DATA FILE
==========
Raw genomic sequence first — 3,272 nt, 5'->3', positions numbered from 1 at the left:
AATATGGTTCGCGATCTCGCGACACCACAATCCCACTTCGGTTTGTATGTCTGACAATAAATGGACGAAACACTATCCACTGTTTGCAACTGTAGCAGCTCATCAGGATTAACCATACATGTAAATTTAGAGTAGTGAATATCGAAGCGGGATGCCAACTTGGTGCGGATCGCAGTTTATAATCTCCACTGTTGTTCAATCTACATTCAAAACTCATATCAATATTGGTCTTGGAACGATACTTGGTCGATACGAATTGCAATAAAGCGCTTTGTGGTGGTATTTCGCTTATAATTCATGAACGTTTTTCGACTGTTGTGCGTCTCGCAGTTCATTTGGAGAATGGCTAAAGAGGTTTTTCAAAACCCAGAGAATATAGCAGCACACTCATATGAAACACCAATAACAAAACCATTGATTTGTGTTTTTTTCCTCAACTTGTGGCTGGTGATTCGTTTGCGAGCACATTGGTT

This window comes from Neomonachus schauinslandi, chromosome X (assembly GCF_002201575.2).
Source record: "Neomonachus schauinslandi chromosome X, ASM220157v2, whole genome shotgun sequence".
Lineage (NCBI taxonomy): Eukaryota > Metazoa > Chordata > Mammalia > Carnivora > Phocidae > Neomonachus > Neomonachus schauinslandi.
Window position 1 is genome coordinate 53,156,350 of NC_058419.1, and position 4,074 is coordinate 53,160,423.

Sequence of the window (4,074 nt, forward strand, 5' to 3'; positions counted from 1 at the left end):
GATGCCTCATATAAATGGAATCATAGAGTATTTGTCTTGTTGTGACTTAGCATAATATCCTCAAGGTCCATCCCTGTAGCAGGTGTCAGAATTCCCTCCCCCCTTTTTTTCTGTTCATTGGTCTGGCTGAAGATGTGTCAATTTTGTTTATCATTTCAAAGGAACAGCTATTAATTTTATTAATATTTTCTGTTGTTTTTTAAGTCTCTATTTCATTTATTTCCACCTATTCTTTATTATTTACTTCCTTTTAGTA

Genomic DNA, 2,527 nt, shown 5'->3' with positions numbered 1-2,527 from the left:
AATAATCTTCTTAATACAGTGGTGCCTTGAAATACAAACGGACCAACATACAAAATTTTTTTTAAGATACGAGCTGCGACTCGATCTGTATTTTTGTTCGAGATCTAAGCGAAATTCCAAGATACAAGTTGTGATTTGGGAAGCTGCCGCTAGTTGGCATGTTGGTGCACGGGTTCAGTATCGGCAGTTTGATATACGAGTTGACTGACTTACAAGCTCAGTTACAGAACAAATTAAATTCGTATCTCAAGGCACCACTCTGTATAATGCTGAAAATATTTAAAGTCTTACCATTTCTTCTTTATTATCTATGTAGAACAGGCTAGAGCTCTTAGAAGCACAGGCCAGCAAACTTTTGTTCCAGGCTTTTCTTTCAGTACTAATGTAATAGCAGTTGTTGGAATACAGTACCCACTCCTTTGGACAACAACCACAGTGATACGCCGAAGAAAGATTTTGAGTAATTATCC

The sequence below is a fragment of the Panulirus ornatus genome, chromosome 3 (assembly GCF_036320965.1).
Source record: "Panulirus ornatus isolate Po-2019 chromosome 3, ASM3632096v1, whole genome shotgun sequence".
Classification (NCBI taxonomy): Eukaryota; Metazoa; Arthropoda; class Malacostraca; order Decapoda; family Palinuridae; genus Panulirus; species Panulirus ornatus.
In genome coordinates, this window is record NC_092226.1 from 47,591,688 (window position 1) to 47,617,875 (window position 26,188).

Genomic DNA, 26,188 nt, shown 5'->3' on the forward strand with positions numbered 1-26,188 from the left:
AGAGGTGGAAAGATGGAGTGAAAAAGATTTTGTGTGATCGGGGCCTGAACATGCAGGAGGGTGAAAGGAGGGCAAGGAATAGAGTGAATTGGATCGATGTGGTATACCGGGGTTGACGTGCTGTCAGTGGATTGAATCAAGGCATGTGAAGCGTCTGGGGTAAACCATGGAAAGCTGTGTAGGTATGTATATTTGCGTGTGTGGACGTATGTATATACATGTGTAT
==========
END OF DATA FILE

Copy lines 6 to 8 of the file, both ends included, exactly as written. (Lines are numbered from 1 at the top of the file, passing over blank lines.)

Window position 1 is genome coordinate 53,156,350 of NC_058419.1, and position 4,074 is coordinate 53,160,423.

Sequence of the window (4,074 nt, forward strand, 5' to 3'; positions counted from 1 at the left end):
GATGCCTCATATAAATGGAATCATAGAGTATTTGTCTTGTTGTGACTTAGCATAATATCCTCAAGGTCCATCCCTGTAGCAGGTGTCAGAATTCCCTCCCCCCTTTTTTTCTGTTCATTGGTCTGGCTGAAGATGTGTCAATTTTGTTTATCATTTCAAAGGAACAGCTATTAATTTTATTAATATTTTCTGTTGTTTTTTAAGTCTCTATTTCATTTATTTCCACCTATTCTTTATTATTTACTTCCTTTTAGTA